Stamp Duty Land Tax calculator
If you’re a UK resident planning on buying residential property in England or Northern Ireland, work out how much tax you might pay using our Stamp Duty calculator.
How much will you be repaying each month?
Our mortgage repayment calculator provides an indication of how much your monthly payments could be based on your mortgage type, rate of interest, term length and the amount you’re borrowing.
With a capital repayment mortgage, you’ll make monthly repayments for an agreed period of time (also known as the ‘term’) until you’ve paid back the initial sum you borrowed. These monthly repayments also cover the interest charged on the loan.
This means that the amount you owe will decrease every month. And, as long as you keep up the repayments, your mortgage will be fully paid off at the end of the term. Having a fully paid off mortgage means you’ll own the property unencumbered.
With an interest-only mortgage, your monthly payments only cover the interest charged on your loan. This means that your payments will be less than on a repayment mortgage. But at the end of the term, you’ll still owe the original amount you borrowed from the lender.
To fully own your property by the end of the mortgage term, you will need to repay the whole balance. You will need to ensure that you have a plan to repay the loan at the end of the term, when the balance is due.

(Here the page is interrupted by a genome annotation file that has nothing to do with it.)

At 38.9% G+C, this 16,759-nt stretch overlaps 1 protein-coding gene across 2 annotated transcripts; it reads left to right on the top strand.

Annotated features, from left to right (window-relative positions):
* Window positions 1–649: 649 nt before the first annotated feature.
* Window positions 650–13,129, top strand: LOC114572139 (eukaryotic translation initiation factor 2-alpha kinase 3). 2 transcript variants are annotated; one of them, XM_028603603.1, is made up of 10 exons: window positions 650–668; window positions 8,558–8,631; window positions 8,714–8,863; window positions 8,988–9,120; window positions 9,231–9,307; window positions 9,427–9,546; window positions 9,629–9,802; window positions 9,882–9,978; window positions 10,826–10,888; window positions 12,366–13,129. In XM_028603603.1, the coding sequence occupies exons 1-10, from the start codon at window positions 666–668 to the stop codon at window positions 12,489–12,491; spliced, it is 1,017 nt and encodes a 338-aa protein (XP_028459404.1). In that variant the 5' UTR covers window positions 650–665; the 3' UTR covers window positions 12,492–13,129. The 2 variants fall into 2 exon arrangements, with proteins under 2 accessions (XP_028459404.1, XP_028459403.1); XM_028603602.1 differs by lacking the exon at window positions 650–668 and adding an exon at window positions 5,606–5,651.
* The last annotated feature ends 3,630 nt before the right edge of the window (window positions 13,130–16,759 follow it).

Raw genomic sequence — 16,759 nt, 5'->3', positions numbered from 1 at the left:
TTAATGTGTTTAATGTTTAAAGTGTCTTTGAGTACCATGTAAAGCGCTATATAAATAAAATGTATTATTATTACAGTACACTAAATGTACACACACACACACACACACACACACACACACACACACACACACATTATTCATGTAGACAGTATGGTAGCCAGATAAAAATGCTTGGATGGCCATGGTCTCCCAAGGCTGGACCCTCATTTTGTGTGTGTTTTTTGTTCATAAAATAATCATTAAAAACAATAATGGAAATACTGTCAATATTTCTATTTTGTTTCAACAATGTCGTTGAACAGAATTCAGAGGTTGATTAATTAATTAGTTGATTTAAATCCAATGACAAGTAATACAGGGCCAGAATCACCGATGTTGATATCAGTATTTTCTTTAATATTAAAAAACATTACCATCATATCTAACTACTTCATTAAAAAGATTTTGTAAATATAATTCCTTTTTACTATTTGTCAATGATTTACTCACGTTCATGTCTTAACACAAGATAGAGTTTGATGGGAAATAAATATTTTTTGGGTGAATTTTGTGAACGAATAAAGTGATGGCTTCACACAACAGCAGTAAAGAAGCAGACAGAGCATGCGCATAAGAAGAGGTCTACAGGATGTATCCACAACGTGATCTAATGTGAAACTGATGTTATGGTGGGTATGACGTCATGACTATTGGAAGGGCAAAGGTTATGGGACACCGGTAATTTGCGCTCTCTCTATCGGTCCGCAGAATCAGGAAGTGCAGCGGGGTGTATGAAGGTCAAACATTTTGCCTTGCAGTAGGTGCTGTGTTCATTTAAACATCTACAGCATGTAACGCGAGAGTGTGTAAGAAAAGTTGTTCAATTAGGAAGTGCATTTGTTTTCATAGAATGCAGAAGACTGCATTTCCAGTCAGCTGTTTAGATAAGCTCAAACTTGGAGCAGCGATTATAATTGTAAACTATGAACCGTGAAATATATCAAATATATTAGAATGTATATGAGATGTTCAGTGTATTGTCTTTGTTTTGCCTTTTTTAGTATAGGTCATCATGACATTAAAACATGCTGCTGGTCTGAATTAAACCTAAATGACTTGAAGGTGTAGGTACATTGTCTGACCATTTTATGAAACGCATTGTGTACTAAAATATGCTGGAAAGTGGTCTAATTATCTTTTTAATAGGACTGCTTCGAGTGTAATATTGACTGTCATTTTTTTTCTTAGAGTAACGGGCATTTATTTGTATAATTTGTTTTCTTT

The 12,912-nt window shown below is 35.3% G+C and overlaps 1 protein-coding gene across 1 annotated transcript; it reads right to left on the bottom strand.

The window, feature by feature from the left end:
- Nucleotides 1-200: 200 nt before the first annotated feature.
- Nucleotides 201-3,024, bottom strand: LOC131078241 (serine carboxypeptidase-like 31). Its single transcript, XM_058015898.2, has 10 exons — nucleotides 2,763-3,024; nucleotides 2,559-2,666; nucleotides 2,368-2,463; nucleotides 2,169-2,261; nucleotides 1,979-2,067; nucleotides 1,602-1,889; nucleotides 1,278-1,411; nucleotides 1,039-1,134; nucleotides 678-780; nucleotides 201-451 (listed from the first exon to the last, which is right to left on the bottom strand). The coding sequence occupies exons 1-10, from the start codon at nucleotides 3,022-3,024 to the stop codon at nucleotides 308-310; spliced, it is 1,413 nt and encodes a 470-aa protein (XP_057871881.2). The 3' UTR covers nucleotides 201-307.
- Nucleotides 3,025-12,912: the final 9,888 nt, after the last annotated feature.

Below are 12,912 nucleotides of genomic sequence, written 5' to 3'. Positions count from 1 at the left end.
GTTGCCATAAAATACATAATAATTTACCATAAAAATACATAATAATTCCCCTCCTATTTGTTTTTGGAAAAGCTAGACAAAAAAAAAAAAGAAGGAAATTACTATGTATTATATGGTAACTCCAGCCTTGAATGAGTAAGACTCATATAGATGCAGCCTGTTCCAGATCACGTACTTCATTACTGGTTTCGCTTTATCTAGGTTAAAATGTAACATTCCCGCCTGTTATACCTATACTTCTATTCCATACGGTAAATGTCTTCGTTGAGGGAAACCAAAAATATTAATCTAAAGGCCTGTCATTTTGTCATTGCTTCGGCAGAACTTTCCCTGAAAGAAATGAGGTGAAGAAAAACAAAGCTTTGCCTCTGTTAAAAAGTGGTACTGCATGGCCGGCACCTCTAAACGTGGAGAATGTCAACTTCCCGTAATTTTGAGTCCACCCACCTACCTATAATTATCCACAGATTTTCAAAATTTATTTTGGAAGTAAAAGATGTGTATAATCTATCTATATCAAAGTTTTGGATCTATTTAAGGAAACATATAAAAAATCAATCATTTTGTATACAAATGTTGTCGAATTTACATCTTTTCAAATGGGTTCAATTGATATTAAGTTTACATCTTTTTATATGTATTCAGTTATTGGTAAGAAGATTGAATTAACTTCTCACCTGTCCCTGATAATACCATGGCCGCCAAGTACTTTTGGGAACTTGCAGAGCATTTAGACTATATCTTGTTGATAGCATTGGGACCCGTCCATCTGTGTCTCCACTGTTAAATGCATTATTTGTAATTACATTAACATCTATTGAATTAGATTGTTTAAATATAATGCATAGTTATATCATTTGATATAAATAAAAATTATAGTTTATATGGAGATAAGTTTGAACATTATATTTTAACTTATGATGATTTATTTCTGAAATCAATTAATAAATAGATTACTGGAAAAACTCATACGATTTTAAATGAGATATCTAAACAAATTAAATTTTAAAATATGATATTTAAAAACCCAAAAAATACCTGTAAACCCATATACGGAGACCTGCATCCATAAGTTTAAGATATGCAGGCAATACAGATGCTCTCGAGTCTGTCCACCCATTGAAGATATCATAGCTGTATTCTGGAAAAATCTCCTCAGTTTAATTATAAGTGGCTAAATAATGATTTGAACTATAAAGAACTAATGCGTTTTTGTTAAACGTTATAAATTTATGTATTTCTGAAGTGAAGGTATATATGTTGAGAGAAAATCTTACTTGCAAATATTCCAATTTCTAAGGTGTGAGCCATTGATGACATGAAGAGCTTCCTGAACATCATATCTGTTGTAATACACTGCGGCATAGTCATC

If you’re looking to lower your monthly repayments, one option to consider is extending the term of your mortgage. This means you’ll pay less each month, but over a longer period of time. However, you'll likely pay more overall by doing this.
Another way to reduce your mortgage payments is to switch to a better deal. Remortgaging may allow you to reduce the size of your loan and potentially secure a better interest rate.
You can remortgage at any time. However, if you’re on a fixed-rate mortgage, you may be faced with an early repayment charge if you choose to remortgage before your fixed-rate period ends.
If this is the case, it may still be cost-effective to pay an early repayment charge to secure a lower rate sooner, but this will depend on your individual circumstances.
It will depend on the exact terms of your mortgage, but generally most providers do allow some form of overpayment. You can usually overpay by either paying a lump sum or increasing your regular monthly payments, subject to terms and conditions. Making overpayments can reduce the amount of interest you pay over the lifetime of your loan.